Written by Marlo Wyant
In today’s global economy, learning a second language has become increasingly important for securing positions with American and foreign-based companies. Foreign-based companies with offices in the United States, such as Deutsche Bank (DE), HTC (TW), or Michelin (FR) actively hire hundreds of Americans every year. While these companies select candidates for positions primarily based on prior work experience, they also take language heavily into account.
I had the opportunity to use my foreign language knowledge to help secure an internship at BMW Manufacturing in Spartanburg, South Carolina last summer. Although German language knowledge was not a requirement for the internship, I was able to use it to my advantage. The official language of the work place was English, however many colleagues in the office were German nationals. On occasion, meetings and casual office conversations would be conducted in German. Being able to participate in these bilingual meetings and conversations allowed me to become well-integrated into the team.
Speaking the language of the company’s country of origin not only allows you to communicate more effectively with your foreign colleagues, but it shows that you are more aware of the culture behind the company. Understanding the foreign culture can be very important when it comes to the etiquette of the workplace. Foreign colleagues might speak fluent English, but may feel more comfortable speaking to you if they know that they could also use their native language with you to fill in the linguistic gaps.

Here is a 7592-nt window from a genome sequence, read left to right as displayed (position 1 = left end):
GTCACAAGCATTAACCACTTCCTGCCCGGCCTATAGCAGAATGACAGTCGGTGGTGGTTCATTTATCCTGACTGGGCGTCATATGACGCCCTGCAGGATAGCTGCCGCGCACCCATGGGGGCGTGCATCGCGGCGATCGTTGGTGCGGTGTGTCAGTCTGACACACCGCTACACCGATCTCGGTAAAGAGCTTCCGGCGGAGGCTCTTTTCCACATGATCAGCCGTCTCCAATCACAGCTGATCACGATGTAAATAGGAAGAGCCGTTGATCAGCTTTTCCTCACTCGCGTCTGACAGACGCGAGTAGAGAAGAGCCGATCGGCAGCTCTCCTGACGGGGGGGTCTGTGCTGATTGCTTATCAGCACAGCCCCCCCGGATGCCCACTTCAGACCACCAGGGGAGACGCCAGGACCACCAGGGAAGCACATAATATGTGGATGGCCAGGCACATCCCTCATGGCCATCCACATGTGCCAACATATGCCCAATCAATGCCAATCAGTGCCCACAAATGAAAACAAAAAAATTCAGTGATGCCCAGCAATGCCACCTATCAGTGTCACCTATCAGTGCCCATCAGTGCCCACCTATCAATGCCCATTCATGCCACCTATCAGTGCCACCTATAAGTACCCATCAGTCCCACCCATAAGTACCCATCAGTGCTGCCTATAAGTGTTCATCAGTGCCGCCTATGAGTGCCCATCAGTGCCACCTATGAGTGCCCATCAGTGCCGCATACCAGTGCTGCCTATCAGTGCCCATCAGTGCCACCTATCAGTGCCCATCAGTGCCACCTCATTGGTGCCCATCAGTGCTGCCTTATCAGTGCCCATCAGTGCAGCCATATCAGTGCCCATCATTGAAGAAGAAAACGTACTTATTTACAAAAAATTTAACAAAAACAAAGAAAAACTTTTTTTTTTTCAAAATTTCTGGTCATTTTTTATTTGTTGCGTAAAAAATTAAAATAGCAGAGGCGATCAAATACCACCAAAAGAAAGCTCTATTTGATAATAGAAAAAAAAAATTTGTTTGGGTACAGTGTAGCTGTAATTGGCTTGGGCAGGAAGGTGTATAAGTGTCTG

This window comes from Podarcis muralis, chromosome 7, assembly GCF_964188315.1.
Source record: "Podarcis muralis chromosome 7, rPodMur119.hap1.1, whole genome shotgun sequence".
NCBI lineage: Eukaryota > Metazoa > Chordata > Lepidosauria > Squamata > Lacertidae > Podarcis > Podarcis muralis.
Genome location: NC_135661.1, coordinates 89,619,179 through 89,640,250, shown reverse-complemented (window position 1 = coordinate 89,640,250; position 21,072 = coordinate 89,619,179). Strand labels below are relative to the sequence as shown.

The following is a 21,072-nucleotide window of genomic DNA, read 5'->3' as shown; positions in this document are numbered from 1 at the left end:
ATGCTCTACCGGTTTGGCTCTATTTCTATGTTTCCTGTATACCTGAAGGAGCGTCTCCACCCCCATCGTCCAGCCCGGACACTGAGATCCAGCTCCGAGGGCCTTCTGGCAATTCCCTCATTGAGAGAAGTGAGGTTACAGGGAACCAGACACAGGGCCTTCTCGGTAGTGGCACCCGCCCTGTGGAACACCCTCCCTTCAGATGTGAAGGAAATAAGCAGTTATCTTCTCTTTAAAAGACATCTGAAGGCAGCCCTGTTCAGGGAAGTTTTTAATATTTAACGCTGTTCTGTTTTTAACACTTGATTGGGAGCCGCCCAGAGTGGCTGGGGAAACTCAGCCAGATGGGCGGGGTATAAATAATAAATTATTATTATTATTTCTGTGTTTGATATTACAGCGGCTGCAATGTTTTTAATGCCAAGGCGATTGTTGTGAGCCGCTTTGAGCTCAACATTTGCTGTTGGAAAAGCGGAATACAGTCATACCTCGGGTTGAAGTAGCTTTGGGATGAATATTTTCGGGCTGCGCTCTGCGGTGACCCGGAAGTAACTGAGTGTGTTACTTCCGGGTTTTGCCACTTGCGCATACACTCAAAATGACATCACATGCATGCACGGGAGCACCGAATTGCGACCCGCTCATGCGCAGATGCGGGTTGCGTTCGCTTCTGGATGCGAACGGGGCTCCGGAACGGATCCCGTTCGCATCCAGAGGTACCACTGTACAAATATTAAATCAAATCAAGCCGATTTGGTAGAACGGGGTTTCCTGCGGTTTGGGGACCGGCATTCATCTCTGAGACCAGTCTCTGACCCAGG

When you are applying or interviewing for a company that has significant foreign business, make sure to stress your language abilities, study abroad experiences, and participation in relevant clubs. Any connection you can make to the business culture, could be the make or break of getting hired. If you are currently a beginner at learning a language and are taking steps to achieve fluency, you can still mention this on a resume. Always: remember to never exaggerate how proficient you are in a language—the interviewer could just switch languages on you.
To get a start to your language and cultural endeavors:
1. Sign up for a foreign language class at UM, either as a full class (http://www.as.miami.edu/mll/undergraduate/courses.html)or as an independent study course (http://www.as.miami.edu/dils/)
2. Independently study a language via a program like Rosetta Stone, read literature and watch foreign language movies and shows
3. Visit the study abroad office website to see what is available at http://www.miami.edu/index.php/study_abroad
Do you speak any other languages and how has it helped in your career development?